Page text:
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Table Of Contents  How to Build Your Own PC - Save A Buck And Learn A Lot
 9  Chapter 2: Component Overview
      9  Case and Power Supply

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Power Connectors

Most mainboards today are ATX style. You can identify an ATX power supply and case by looking for an ATX power connection. See Figure 8.


Figure 8: ATX power connector

Most power connectors today are made so that they can only be plugged in one way. This connector provides power to the ATX mainboard.

 


Most important power connectors, such as the twenty-pin ATX power connection, are designed so that they can only be plugged in one way. This prevents plugging the connector in the wrong way and causing damage to components by putting too high a voltage on a pin that isn’t designed to take it.

Newer ATX power supplies also have a special four-pin power connector (Figure 9), which is used with Pentium 4 mainboards. If you’re installing an AMD Athlon, you won’t need this special four-pin connector. Just leave it disconnected.


Figure 9: The special 4-pin Pentium 4 power header

If you’re building an AMD system, just leave this power connector unconnected.

 


If you’re building a Pentium 4 system, be sure your power supply has the necessary 4-pin power supply connector in addition to the standard ATX power supply connector. All newer cases will have it. When in doubt, ask if the ATX case is approved for the Pentium 4.

If your power supply ever needs replacement, you can keep the case and just purchase a new ATX power supply. Replacing the power supply only requires your trusty Phillips screwdriver.

As a general rule, most cases will have several extra power connectors which will remain unused when your system is built. Just tuck the unneeded power connectors out of the way when you close up your PC case. They don’t all need to be connected to something. If you later add another hard drive or a DVD player, for example, you’ll use one of the remaining power connectors to supply power to it.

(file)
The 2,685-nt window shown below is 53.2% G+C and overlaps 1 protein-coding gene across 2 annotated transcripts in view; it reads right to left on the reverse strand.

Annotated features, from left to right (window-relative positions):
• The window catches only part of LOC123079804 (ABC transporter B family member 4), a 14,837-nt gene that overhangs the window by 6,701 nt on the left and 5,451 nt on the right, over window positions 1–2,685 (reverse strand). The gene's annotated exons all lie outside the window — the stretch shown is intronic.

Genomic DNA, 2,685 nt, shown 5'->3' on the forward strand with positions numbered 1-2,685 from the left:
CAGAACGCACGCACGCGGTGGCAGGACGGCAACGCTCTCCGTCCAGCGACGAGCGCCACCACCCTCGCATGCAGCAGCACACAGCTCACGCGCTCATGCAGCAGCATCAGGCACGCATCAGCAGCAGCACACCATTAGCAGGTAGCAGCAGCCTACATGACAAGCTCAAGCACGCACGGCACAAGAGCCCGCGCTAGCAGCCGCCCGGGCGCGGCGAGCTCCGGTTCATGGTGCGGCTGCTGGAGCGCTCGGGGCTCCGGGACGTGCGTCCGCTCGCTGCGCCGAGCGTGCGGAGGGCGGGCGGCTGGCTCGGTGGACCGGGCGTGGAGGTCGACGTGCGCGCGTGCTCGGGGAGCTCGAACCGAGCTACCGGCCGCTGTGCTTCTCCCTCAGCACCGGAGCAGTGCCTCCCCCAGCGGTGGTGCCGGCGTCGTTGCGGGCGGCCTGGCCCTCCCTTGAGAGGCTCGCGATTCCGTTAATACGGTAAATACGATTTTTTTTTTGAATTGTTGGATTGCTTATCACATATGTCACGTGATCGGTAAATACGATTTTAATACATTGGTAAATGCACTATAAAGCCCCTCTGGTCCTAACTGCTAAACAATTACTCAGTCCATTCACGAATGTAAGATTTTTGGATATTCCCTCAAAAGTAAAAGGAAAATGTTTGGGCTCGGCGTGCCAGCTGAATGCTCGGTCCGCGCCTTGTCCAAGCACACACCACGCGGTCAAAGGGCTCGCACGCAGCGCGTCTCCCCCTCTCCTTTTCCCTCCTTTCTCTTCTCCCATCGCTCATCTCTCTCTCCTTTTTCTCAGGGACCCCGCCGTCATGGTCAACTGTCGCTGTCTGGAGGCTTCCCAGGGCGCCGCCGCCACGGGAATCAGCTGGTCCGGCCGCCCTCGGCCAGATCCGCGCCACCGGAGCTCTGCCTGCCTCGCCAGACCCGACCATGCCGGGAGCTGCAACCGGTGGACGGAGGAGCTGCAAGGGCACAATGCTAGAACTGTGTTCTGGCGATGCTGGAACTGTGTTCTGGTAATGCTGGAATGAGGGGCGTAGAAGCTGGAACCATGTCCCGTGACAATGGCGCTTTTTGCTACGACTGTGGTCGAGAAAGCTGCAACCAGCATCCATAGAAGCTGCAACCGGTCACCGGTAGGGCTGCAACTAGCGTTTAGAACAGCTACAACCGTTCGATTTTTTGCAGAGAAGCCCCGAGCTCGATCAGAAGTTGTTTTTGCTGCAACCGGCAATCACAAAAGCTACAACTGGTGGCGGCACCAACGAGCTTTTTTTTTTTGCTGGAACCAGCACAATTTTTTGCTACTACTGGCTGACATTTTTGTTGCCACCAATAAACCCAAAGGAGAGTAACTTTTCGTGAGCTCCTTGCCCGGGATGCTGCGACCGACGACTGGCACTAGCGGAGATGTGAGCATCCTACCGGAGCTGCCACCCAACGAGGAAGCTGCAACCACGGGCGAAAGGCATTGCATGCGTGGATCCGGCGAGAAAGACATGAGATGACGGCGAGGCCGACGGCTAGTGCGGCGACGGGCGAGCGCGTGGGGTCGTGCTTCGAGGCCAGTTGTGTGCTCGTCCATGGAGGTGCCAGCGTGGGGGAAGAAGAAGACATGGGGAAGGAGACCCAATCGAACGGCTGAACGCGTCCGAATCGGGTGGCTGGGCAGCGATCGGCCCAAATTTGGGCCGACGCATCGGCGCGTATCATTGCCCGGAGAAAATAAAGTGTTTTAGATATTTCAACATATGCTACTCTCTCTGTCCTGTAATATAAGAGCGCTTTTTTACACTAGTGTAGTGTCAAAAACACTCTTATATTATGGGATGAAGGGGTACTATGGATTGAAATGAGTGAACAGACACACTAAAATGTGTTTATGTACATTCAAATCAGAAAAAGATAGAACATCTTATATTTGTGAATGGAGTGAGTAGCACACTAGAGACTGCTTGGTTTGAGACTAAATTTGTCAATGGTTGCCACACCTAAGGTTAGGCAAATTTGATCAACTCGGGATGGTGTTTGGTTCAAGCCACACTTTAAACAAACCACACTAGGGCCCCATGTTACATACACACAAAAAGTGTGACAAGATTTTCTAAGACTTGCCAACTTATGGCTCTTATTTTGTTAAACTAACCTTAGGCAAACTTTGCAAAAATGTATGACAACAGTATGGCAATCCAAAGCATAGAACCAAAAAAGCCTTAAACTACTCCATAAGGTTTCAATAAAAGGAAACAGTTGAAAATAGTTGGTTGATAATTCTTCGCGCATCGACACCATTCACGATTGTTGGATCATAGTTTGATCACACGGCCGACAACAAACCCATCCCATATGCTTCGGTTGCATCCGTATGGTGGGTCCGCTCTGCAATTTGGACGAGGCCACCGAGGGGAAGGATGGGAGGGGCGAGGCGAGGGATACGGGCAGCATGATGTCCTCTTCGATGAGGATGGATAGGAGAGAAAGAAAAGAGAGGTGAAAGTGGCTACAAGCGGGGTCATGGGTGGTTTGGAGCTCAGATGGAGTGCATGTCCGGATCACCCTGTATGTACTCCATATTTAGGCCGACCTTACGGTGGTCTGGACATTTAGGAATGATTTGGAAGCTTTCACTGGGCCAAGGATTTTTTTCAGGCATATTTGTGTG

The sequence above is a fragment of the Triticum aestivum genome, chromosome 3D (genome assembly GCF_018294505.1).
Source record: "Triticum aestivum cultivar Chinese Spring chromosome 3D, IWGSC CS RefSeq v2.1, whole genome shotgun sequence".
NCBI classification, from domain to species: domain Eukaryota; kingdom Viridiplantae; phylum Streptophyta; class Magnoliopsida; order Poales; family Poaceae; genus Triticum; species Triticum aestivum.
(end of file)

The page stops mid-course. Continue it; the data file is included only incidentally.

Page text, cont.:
If you run out of power connectors (unlikely), you can purchase Y Splitters which are small cables designed to give you more than one power connector from one existing power supply connection. It’s just like purchasing a power

How To Build Your Own PC: Component Overview

strip that plugs into your wall outlet and provides six or eight new outlet sockets. Cyberguys.com is one source of different types of Y adapters.

Similarly, if you find some component needs a unique power connection that isn’t provided for from your existing power supply connections, you can purchase a Y splitter or an adapter which will give you the specific connector you need. This is relatively rare as most modern power supplies offer a cornucopia of power connectors. There are also extension adapters which give power supply cables more length. You probably won’t need these either, unless you install a new power supply in a large case.


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How to Build Your Own PC (http://www.PCGuide.com/byop/) on PCGuide.com
Version 1.0 - Version Date: May 4, 2005

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